Institute for War and Peace Reporting | Giving Voice, Driving Change
Ingush Opposition Mobilises
The opposition in the North Caucasian republic of Ingushetia has for the first time publicly called for the resignation of President Murat Zyazikov - but has yet to win popular support for its demands.
On April 30, members of several political parties opposed to Zyazikov tried to hold a protest rally in the centre of Ingushetia’s main town, Nazran. The protest was spearheaded by local parliamentary deputy Musa Ozdoyev, who heads the regional branch of the small People’s Party of Russia.
However, Ozdoyev was unable to assemble more than 50 demonstrators next to Nazran’s Freedom Square. The protesters were not allowed to hold their rally and their leaders, including Ozdoyev, were arrested for “organising riots” and held in the interior ministry’s detention cells.
When he was freed several days later, Ozdoyev declared that he intended to continue his fight against the government, saying, “Now we know what our authorities are capable of.”
He also told Ekho Moskvy radio station that he had witnessed fellow-inmates being tortured while he was in detention, claiming that a prisoner in the next cell had had his kneecaps broken by his jailers.
Ingushetia’s interior ministry rejected Ozdoyev’s allegations, saying in a May 6 statement that they had not used “illegal methods” against detainees - but adding that the police “reserved the right to react with legal methods” to the protestors’ actions.
The small demonstration was the first open show of opposition to the Ingushetian president, a former general with the FSB intelligence service, since he was elected in 2002 with the support of the Kremlin.
Supporters of former leader Ruslan Aushev, who was more independent of Moscow, mostly left the republic following Zyazikov’s election.
The first protest rally was held in March of this year, with opposition forces demanding the return of the Prigorodny region, which once belonged to Ingushetia but has been part of neighbouring North Ossetia since the Stalinist deportations of the Ingush in 1944.
Ozdoyev, a 41-year old businessman who used to work as an aide to Zyazikov but went into opposition after the Russian parliamentary elections of 2003, has criticised Zyazikov for taking a soft line in the Prigorodny region dispute. He has also accused the president’s administration of human rights abuses and economic incompetence.
Ozdoyev appears to have some support in Moscow and has the public backing of Gennady Gudkov, parliamentary deputy and leader of the People’s Party. However, he appears to have only limited support at home.
While Zyazikov’s standing was damaged by the events of June last year - when militant rebels attacked Nazran and killed more than 90 people, and by the way he disappeared from view during last September’s extremist act on Beslan - he still has backing of the ordinary people. This is largely because of the improved economic situation in Ingushetia since he was elected, while Ozdoyev remains an unknown quantity.
“Ozdoyev’s demands may be just, but they aren’t very convincing,” said Magomed Albogachiev, a 33-year-old resident.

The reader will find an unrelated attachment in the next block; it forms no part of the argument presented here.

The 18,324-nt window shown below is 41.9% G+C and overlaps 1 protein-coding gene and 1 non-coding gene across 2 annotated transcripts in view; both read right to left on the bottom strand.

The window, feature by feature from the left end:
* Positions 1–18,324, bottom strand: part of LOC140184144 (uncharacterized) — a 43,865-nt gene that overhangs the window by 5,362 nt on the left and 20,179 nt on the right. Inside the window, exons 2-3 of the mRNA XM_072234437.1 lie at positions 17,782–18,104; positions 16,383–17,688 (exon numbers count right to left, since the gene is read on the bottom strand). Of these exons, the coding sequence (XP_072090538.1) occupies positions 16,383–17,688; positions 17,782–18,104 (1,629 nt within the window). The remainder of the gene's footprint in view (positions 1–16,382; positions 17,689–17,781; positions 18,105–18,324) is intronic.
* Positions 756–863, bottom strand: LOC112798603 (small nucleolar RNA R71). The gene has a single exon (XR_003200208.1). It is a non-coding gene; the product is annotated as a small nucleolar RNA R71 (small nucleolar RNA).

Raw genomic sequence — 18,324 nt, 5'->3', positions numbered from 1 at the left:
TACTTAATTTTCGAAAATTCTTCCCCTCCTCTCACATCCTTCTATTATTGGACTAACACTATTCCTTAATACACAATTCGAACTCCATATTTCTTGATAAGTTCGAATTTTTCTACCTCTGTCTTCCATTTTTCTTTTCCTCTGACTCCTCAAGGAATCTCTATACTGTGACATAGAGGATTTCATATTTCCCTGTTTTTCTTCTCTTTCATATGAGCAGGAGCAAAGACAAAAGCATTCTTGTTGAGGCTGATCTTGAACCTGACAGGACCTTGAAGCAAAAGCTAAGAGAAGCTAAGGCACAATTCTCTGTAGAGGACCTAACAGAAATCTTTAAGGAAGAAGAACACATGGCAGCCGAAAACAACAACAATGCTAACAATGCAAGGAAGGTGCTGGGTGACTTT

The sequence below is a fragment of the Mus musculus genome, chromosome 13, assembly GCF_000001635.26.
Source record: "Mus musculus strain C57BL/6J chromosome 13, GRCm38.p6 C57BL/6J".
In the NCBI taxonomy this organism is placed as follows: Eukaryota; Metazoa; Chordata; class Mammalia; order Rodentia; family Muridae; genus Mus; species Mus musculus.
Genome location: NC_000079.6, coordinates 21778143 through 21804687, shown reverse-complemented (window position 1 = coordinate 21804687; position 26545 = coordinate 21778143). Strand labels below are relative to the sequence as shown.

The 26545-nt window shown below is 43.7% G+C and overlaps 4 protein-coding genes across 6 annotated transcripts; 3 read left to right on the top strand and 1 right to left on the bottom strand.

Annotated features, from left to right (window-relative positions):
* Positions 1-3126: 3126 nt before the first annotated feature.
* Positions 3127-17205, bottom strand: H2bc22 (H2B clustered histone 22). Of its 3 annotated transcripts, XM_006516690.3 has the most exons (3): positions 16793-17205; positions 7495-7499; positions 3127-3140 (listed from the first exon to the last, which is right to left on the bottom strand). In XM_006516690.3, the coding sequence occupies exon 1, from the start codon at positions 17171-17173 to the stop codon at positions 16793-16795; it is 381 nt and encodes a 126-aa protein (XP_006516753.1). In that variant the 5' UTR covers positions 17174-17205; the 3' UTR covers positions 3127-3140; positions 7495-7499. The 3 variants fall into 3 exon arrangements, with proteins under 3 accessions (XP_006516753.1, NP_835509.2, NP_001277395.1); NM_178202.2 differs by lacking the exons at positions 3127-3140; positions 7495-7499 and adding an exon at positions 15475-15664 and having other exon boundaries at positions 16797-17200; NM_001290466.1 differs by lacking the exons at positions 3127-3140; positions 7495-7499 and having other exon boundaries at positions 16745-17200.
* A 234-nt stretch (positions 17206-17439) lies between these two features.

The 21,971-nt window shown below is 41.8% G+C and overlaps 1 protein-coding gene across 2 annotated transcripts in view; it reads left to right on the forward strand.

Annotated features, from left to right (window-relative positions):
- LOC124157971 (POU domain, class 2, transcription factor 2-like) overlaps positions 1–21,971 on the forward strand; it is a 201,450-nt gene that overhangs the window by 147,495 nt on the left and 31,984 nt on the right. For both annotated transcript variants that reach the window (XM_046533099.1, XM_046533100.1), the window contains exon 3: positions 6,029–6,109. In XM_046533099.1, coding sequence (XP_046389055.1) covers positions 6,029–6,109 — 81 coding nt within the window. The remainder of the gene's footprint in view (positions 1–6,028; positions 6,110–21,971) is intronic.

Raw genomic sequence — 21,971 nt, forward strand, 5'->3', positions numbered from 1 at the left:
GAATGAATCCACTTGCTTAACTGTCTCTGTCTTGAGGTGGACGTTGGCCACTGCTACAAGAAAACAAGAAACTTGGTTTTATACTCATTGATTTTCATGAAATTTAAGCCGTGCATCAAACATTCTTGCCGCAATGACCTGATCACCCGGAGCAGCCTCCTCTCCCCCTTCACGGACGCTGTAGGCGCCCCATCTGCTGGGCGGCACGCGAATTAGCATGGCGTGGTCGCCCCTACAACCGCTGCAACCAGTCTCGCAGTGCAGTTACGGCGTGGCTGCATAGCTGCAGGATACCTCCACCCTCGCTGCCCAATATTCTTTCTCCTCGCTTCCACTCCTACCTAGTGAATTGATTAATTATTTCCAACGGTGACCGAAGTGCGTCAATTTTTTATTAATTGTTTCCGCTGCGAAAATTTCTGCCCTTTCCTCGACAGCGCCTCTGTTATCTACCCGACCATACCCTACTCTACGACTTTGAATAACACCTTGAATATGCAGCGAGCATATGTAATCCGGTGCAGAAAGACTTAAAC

“He creates the impression on me personally of being a man who wants to make a name for himself. He has no consistency in his actions and demands and that makes me think the main aim of this man is to discredit the current regime, so as to strip Zyazikov of support ahead of the 2006 elections.”
The president has benefited to a large degree from the economic resources that Moscow has funnelled into Ingushetia - one of Russia’s poorest regions - over the past three years. This has resulted in compensation payments for those who suffered in the floods of 2002, as well as extra cash for the security forces and the poor.
“Last month I was given 10,000 roubles [around 360 US dollars] from Zyazikov’s fund as a person of low-income,” said Radimkhan Yevloyeva, a 45-year-old mother of eight.
To date, the authorities’ biggest problem has been a rise in violence and Islamic militancy in Ingushetia. Many militants have been arrested or killed, which may explain why their remaining allies preferred to stay away from Ozdoyev’s rally.
But Tamerlan Akiev, a local analyst and monitor with the human rights organisation Memorial, said that the authorities’ heavy-handed suppression of the new opposition movement was a big mistake.
“We shouldn’t forget that the regional branch of the People’s Party is a real political movement with its own electorate, which gave the party a certain percentage of the vote in the recent parliamentary elections in Ingushetia,” said Akiev.
“And it’s obvious that any attempt to abuse the rights of a deputy will be regarded by his electors as a personal insult.
“The current opposition, headed by Ozdoyev, does not have much support among the public and is not dangerous to the authorities but if they carry on like this, then it’s quite possible that Zyazikov’s opponents will win sympathy with ordinary people.
“In these cases the principle of ‘they’re being beaten, that means they’re telling the truth’ starts to work.”
Alikhan Markhiev, a 29-year-old resident of the town of Malgobek is worried that the political standoff could play into the hands of the radical armed opposition.
“In this situation it seems to me a very risky strategy to suppress the opposition and ignore their demands,” he said.
Malika Suleimanova is a correspondent with the Kavkazsky Uzel (Caucasian Knot) news service, http://kavkaz.memo.ru/
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